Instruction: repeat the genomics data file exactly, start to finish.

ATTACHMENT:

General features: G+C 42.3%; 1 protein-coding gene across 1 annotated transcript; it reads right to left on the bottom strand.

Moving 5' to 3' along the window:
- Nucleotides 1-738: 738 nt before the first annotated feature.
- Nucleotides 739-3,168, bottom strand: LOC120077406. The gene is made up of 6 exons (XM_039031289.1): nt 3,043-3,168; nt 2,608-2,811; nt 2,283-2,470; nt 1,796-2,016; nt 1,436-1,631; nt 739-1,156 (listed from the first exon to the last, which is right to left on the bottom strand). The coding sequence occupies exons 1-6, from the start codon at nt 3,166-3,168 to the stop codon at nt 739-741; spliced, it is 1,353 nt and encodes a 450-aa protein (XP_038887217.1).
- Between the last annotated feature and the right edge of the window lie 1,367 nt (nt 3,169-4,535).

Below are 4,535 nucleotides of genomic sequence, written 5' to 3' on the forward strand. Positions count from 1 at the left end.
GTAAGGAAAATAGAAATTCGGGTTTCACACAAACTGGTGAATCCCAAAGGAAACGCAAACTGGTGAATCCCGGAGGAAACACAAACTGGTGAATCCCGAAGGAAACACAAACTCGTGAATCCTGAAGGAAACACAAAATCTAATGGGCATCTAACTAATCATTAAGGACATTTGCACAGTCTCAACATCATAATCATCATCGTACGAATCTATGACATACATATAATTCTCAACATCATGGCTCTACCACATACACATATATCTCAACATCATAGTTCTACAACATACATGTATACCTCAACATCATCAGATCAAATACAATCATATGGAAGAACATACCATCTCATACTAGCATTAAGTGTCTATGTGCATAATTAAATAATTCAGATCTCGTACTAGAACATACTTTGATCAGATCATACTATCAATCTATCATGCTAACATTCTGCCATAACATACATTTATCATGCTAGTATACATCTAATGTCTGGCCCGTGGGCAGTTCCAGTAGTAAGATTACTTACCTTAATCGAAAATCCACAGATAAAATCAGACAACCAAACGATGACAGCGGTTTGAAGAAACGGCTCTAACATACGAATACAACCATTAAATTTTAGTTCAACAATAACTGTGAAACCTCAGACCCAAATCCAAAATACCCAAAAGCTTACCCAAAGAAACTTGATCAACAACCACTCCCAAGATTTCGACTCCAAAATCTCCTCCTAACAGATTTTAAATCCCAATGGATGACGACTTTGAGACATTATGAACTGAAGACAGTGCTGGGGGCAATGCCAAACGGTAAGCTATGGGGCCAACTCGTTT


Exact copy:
General features: G+C 42.3%; 1 protein-coding gene across 1 annotated transcript; it reads right to left on the bottom strand.

Moving 5' to 3' along the window:
- Nucleotides 1-738: 738 nt before the first annotated feature.
- Nucleotides 739-3,168, bottom strand: LOC120077406. The gene is made up of 6 exons (XM_039031289.1): nt 3,043-3,168; nt 2,608-2,811; nt 2,283-2,470; nt 1,796-2,016; nt 1,436-1,631; nt 739-1,156 (listed from the first exon to the last, which is right to left on the bottom strand). The coding sequence occupies exons 1-6, from the start codon at nt 3,166-3,168 to the stop codon at nt 739-741; spliced, it is 1,353 nt and encodes a 450-aa protein (XP_038887217.1).
- Between the last annotated feature and the right edge of the window lie 1,367 nt (nt 3,169-4,535).

Below are 4,535 nucleotides of genomic sequence, written 5' to 3' on the forward strand. Positions count from 1 at the left end.
GTAAGGAAAATAGAAATTCGGGTTTCACACAAACTGGTGAATCCCAAAGGAAACGCAAACTGGTGAATCCCGGAGGAAACACAAACTGGTGAATCCCGAAGGAAACACAAACTCGTGAATCCTGAAGGAAACACAAAATCTAATGGGCATCTAACTAATCATTAAGGACATTTGCACAGTCTCAACATCATAATCATCATCGTACGAATCTATGACATACATATAATTCTCAACATCATGGCTCTACCACATACACATATATCTCAACATCATAGTTCTACAACATACATGTATACCTCAACATCATCAGATCAAATACAATCATATGGAAGAACATACCATCTCATACTAGCATTAAGTGTCTATGTGCATAATTAAATAATTCAGATCTCGTACTAGAACATACTTTGATCAGATCATACTATCAATCTATCATGCTAACATTCTGCCATAACATACATTTATCATGCTAGTATACATCTAATGTCTGGCCCGTGGGCAGTTCCAGTAGTAAGATTACTTACCTTAATCGAAAATCCACAGATAAAATCAGACAACCAAACGATGACAGCGGTTTGAAGAAACGGCTCTAACATACGAATACAACCATTAAATTTTAGTTCAACAATAACTGTGAAACCTCAGACCCAAATCCAAAATACCCAAAAGCTTACCCAAAGAAACTTGATCAACAACCACTCCCAAGATTTCGACTCCAAAATCTCCTCCTAACAGATTTTAAATCCCAATGGATGACGACTTTGAGACATTATGAACTGAAGACAGTGCTGGGGGCAATGCCAAACGGTAAGCTATGGGGCCAACTCGTTT